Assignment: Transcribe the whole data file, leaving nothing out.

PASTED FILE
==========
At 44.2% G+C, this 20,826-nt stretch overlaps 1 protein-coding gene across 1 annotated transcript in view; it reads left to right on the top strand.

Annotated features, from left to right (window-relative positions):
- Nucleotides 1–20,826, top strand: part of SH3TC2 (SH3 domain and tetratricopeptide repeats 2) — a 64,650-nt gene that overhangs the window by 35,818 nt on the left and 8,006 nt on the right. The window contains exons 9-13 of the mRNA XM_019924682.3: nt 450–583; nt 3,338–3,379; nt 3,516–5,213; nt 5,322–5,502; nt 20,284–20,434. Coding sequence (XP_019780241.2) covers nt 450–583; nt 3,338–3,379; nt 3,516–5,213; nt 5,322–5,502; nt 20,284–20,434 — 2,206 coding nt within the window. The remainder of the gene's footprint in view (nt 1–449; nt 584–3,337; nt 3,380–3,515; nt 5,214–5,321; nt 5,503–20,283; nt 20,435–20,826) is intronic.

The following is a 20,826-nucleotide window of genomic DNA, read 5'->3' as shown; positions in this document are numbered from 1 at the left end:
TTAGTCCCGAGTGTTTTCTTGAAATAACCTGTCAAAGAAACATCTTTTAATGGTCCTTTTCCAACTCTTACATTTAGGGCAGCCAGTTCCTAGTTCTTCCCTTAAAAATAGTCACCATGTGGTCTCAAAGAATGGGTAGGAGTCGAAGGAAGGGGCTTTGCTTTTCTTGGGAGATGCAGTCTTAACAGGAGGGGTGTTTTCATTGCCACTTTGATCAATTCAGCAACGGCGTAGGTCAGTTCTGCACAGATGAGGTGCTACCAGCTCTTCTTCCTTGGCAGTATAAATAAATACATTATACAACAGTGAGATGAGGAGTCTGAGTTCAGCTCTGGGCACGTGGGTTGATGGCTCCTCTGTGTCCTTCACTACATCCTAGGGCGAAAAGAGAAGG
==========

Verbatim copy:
At 44.2% G+C, this 20,826-nt stretch overlaps 1 protein-coding gene across 1 annotated transcript in view; it reads left to right on the top strand.

Annotated features, from left to right (window-relative positions):
- Nucleotides 1–20,826, top strand: part of SH3TC2 (SH3 domain and tetratricopeptide repeats 2) — a 64,650-nt gene that overhangs the window by 35,818 nt on the left and 8,006 nt on the right. The window contains exons 9-13 of the mRNA XM_019924682.3: nt 450–583; nt 3,338–3,379; nt 3,516–5,213; nt 5,322–5,502; nt 20,284–20,434. Coding sequence (XP_019780241.2) covers nt 450–583; nt 3,338–3,379; nt 3,516–5,213; nt 5,322–5,502; nt 20,284–20,434 — 2,206 coding nt within the window. The remainder of the gene's footprint in view (nt 1–449; nt 584–3,337; nt 3,380–3,515; nt 5,214–5,321; nt 5,503–20,283; nt 20,435–20,826) is intronic.

The following is a 20,826-nucleotide window of genomic DNA, read 5'->3' as shown; positions in this document are numbered from 1 at the left end:
TTAGTCCCGAGTGTTTTCTTGAAATAACCTGTCAAAGAAACATCTTTTAATGGTCCTTTTCCAACTCTTACATTTAGGGCAGCCAGTTCCTAGTTCTTCCCTTAAAAATAGTCACCATGTGGTCTCAAAGAATGGGTAGGAGTCGAAGGAAGGGGCTTTGCTTTTCTTGGGAGATGCAGTCTTAACAGGAGGGGTGTTTTCATTGCCACTTTGATCAATTCAGCAACGGCGTAGGTCAGTTCTGCACAGATGAGGTGCTACCAGCTCTTCTTCCTTGGCAGTATAAATAAATACATTATACAACAGTGAGATGAGGAGTCTGAGTTCAGCTCTGGGCACGTGGGTTGATGGCTCCTCTGTGTCCTTCACTACATCCTAGGGCGAAAAGAGAAGG